When I was in possibly the third grade I remember sitting in the library and being assigned the chore of choosing a biography about someone note worthy and do a presentation to the class. I grabbed one of the first books that looked remotely interesting. It was a biography about Carl Sagan.
I wish I could say it’s what inspired me to become a theoretical astrophysicist and prove string theory. Instead I was at least engaged in the book, enough so to complete the book and give a passable presentation.
Astrophysicist, Cosmologist, Teacher And Story Teller
It would have been nice if at the time the full depth of his writing, passion, and humble nature had struck me with more force when I first came into contact with his biography. But it was years to come before I recognized just what a legendary scientist, teacher and story teller he was. This brief, three minute and thirty one second video will be familiar to many, and if you have never seen it, you’ll get a return on your investment for every second spent watching it.
Arguably The Most Potent Force In The Popularization Of Science Since Albert Einstein
What Carl Sagan was most famous for was popularizing science. He wanted a more scientifically literate electorate and deeply desired that other people could enjoy the majesty of the Universe as much as he did. I can think of no one quite like Carl Sagan when it came to inspiring people to abandon the constraints of presumptions of the Universe and to think for themselves and to use science as the vehicle for their exploration of knowledge, or to fuel the passion of a budding student to aim to one day work for NASA, and for some the dream of exploring outer space and distant worlds.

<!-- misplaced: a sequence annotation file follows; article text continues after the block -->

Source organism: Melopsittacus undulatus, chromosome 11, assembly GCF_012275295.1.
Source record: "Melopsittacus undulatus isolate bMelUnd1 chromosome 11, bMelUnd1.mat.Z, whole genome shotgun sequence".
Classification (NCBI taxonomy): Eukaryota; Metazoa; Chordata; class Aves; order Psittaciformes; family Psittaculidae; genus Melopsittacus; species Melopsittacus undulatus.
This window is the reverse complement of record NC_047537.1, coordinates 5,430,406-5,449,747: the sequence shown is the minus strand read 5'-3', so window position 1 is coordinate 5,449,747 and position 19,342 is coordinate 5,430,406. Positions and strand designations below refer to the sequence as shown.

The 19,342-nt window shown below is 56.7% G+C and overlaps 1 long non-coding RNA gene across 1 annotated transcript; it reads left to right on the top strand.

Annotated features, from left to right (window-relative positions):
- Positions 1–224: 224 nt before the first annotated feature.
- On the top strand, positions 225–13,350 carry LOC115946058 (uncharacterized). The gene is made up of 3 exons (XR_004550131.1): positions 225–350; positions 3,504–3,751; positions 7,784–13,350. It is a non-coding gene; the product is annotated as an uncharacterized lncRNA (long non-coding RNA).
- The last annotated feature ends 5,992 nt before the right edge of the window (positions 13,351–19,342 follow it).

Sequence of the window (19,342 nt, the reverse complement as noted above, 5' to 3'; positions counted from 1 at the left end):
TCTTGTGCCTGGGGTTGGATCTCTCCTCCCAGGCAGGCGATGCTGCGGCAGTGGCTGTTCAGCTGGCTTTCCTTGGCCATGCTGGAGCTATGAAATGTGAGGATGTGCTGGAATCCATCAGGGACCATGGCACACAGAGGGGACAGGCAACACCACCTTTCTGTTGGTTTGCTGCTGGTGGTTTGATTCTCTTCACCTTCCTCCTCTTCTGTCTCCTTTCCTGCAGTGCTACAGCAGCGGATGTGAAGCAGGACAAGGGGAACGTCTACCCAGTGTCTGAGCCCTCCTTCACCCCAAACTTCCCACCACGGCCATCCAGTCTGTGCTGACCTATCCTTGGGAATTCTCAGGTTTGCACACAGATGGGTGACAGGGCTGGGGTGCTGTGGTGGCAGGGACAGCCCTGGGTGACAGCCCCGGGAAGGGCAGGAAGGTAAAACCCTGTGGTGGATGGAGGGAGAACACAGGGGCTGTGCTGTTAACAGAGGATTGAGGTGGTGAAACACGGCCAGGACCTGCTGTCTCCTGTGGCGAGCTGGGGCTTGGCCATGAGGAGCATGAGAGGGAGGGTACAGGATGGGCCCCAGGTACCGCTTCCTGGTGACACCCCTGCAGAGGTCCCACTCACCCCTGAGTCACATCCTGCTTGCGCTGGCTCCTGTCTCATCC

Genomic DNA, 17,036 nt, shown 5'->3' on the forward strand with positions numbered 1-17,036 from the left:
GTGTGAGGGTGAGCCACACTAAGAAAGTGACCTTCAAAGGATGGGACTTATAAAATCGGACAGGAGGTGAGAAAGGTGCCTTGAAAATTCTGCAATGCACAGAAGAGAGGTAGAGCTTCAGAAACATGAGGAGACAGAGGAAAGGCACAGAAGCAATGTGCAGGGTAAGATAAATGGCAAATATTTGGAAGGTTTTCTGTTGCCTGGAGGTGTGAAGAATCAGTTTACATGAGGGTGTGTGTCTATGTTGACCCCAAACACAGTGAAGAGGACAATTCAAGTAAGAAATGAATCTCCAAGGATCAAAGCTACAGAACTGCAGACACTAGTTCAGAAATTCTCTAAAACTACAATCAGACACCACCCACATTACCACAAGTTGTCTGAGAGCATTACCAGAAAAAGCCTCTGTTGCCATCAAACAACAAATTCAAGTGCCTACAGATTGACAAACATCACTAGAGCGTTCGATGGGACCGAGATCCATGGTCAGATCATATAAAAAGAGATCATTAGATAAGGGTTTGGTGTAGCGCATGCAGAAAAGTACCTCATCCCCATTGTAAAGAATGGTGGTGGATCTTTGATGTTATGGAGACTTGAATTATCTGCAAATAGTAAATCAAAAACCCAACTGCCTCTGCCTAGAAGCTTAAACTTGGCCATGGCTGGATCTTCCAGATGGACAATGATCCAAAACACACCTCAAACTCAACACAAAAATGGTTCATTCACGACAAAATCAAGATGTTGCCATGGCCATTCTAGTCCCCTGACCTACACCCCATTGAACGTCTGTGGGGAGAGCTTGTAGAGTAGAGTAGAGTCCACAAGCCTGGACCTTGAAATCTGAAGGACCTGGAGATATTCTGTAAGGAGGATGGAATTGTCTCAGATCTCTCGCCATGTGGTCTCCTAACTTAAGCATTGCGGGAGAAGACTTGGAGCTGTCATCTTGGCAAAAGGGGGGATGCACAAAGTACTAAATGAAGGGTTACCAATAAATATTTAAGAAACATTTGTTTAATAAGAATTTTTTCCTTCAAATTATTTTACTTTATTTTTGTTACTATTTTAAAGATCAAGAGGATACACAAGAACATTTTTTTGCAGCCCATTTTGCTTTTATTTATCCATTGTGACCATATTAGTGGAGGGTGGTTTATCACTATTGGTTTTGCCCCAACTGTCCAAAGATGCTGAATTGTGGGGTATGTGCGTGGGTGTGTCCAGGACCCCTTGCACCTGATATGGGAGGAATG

In 1980 Carl Sagan wrote Cosmos: A Personal Voyage, also adapted into an award winning television series. An episode of Cosmos can be more inspiring and informative than most science courses. One of the many books he wrote was Contact, adapted into a film in 1997 starring Jodie Foster that was highly successful. The impact and success of his work stemmed from a palpable charisma and ability to articulate science on level that could understood by many and from varied angles, while communicating tools to judge one’s own beliefs to be true, or based on bad or insufficient evidence.
Thank you Carl Sagan, for all your work, and for pulling it off with humility and wisdom
Carl Sagan passed away December 20, 1996, but his ideas and ideals flourish still, evidenced by countless popular memes bearing his quotes, and judging by the number of likes and views the videos of him of his put up on You Tube get. The more people who appreciate this man’s perspective, better world we will live in. I would not say that of many men or woman, but it is because I have that much admiration for Carl Sagan that I do. The below video is an excerpt from his show Cosmos. I recommend watching the series; an entire episode can be devoted to understanding how the speed of light works, or about black holes, or even the ancient city of Alexandria.